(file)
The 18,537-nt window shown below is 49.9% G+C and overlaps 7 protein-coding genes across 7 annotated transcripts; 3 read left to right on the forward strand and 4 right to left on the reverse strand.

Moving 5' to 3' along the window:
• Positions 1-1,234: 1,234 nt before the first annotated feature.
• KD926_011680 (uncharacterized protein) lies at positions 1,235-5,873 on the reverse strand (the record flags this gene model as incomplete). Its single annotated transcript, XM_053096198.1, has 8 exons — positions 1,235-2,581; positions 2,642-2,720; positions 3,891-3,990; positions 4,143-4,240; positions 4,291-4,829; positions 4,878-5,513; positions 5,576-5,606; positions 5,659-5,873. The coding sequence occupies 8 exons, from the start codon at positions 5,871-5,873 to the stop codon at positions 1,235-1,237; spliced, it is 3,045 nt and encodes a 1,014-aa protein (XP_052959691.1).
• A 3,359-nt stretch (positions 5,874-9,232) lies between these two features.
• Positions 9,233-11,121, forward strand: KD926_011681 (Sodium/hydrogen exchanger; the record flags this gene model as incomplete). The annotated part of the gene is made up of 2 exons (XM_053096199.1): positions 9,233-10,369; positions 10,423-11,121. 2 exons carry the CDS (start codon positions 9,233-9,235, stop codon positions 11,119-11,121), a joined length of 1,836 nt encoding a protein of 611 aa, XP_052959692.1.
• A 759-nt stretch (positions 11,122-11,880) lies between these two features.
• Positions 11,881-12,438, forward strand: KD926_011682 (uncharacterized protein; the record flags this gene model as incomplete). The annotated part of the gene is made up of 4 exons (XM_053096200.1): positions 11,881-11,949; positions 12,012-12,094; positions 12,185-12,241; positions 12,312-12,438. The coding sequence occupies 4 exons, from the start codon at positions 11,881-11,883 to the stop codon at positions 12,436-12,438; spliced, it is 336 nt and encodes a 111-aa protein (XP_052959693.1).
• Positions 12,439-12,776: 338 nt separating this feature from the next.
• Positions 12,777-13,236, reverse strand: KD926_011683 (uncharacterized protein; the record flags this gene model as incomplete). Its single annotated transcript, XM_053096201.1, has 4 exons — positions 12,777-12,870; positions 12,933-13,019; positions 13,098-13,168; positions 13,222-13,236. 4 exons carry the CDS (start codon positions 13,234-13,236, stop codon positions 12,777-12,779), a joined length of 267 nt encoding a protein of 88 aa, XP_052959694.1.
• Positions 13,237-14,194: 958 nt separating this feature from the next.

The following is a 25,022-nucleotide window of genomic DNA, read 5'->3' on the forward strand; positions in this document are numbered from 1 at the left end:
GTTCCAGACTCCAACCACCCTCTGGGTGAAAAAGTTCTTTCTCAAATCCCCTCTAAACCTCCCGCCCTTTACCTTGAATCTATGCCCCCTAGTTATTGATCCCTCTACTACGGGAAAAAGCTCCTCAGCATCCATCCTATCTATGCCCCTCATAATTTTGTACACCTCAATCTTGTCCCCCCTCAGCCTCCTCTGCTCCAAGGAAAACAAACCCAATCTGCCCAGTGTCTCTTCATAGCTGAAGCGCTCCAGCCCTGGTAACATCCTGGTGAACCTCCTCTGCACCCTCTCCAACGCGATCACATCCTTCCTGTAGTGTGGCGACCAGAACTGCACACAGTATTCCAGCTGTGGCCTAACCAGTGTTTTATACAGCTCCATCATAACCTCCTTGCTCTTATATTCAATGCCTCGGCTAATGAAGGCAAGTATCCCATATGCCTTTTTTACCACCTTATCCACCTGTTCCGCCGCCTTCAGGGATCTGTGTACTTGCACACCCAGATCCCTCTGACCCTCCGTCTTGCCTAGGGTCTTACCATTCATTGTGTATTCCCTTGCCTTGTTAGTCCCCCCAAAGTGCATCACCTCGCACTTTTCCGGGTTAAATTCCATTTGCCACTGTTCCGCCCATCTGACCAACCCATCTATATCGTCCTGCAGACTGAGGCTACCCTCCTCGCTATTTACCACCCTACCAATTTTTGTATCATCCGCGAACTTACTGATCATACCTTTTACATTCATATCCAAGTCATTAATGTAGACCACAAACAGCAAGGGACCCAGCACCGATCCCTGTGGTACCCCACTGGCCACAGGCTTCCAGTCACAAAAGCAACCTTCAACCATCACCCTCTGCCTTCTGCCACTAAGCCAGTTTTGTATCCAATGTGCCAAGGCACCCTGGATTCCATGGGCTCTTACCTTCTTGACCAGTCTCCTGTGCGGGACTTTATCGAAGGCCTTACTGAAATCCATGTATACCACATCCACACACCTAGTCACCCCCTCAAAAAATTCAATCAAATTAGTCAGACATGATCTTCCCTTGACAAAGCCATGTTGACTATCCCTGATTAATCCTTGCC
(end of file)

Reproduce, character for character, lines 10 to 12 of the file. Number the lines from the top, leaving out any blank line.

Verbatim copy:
• Positions 12,777-13,236, reverse strand: KD926_011683 (uncharacterized protein; the record flags this gene model as incomplete). Its single annotated transcript, XM_053096201.1, has 4 exons — positions 12,777-12,870; positions 12,933-13,019; positions 13,098-13,168; positions 13,222-13,236. 4 exons carry the CDS (start codon positions 13,234-13,236, stop codon positions 12,777-12,779), a joined length of 267 nt encoding a protein of 88 aa, XP_052959694.1.
• Positions 13,237-14,194: 958 nt separating this feature from the next.

The following is a 25,022-nucleotide window of genomic DNA, read 5'->3' on the forward strand; positions in this document are numbered from 1 at the left end: